Date Approved


Degree Type

Open Access Thesis

Degree Name

Master of Science (MS)

Department or School


Committee Member

Andrei Kornilov, PhD

Committee Member

Harriet Lindsay, PhD

Committee Member

Cory Emal, PhD


Histone deacetylase inhibitors (HDIs) have found a wide variety of medicinal uses and are most noted for their specific apoptotic action towards cancer cells. Several hydroxamate HDIs have since been moved on to phase 1 and 2 clinical drug trials, with one having already been approved for treatment of advanced cutaneous T-cell lymphoma. Trichostatin A is one of the most potent known naturally-occurring inhibitors of histone deacetylase. Unfortunately for researchers, the syntheses that have been reported are both long and difficult, which leads to a low overall yield and therefore to a prohibitively expensive product, limiting its medicinal potential. This work builds on several previously published syntheses and shows a more efficient synthesis of Trichostatin A, which will make it more available for use in a variety of treatments.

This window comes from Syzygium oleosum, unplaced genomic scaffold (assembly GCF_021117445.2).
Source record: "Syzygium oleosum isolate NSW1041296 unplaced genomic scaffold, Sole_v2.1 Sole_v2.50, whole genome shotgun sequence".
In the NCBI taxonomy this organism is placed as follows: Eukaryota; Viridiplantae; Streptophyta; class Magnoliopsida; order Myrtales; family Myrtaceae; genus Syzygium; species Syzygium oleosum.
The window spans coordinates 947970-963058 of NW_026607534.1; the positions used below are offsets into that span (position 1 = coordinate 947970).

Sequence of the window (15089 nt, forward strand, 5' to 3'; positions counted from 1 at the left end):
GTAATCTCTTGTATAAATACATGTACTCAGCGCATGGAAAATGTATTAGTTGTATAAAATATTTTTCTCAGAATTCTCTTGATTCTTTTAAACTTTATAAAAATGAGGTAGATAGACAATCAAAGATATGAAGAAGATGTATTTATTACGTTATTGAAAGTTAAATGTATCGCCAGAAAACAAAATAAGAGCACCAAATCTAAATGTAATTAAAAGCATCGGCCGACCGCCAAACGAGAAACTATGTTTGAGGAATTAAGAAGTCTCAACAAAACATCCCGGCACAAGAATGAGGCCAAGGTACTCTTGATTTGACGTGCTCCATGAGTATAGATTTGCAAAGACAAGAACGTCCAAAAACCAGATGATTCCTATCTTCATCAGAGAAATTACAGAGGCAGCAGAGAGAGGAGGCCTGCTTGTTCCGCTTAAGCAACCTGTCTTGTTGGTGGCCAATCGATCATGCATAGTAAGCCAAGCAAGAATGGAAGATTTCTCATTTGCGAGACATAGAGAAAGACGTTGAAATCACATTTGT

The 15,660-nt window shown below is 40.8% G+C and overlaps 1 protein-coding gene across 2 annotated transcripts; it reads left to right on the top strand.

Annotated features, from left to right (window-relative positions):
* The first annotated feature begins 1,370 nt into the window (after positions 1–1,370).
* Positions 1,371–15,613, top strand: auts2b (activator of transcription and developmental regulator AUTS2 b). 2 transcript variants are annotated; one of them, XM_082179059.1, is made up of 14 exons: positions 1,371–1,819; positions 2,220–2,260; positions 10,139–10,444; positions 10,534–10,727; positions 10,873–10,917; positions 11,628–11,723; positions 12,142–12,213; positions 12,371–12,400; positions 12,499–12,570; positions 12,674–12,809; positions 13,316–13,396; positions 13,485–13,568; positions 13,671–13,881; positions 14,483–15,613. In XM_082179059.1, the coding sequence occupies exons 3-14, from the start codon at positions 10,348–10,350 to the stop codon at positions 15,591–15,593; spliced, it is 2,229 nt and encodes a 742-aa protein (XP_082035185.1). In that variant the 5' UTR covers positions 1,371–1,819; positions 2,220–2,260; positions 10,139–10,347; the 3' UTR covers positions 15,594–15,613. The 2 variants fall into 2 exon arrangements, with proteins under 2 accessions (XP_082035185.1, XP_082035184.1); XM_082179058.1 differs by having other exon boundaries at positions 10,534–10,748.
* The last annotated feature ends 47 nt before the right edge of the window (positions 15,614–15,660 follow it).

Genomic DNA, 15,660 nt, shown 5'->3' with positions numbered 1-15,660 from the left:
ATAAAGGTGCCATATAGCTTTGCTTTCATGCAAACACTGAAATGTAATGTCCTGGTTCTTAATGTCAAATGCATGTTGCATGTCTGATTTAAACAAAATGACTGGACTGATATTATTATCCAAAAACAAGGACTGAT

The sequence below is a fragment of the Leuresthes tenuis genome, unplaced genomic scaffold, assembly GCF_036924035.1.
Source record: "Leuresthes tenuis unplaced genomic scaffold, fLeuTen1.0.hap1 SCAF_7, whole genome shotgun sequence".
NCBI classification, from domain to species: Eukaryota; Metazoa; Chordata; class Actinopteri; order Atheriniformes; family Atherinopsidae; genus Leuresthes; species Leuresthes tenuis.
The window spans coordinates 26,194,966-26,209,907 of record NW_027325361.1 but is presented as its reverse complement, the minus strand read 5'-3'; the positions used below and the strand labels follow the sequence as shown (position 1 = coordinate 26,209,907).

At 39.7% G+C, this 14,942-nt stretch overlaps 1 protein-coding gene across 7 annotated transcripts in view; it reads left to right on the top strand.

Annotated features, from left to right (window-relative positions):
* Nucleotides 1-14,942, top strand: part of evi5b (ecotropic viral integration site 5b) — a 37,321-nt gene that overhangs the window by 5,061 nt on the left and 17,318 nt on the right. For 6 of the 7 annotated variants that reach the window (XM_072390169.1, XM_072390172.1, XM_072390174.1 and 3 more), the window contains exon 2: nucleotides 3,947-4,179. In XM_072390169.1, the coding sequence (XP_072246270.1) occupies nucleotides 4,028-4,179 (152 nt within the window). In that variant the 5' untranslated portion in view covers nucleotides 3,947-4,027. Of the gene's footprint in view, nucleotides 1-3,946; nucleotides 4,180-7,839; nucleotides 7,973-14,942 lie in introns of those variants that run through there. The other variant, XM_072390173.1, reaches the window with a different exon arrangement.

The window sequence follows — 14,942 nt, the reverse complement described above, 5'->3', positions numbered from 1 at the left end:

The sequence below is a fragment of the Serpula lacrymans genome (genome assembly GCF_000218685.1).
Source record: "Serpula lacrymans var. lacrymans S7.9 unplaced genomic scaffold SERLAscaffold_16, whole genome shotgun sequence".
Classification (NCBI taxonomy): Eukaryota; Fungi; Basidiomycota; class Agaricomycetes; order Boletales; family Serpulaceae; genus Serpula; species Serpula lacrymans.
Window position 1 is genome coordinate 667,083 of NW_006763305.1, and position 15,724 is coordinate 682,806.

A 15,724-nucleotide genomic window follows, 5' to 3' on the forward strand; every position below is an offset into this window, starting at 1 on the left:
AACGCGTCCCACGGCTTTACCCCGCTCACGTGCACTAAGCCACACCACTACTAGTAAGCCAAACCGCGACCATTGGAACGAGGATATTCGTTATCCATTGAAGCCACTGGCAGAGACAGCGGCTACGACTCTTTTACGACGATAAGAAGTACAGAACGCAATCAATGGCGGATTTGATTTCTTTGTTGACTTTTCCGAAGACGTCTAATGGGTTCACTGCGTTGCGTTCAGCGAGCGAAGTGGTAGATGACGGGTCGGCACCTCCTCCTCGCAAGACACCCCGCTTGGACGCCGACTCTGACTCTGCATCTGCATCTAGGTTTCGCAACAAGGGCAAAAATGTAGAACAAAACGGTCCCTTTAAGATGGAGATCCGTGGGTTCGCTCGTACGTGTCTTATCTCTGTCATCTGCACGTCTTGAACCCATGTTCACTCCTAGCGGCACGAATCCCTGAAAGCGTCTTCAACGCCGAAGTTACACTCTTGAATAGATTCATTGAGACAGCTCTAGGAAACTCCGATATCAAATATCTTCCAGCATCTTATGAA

Included in

Chemistry Commons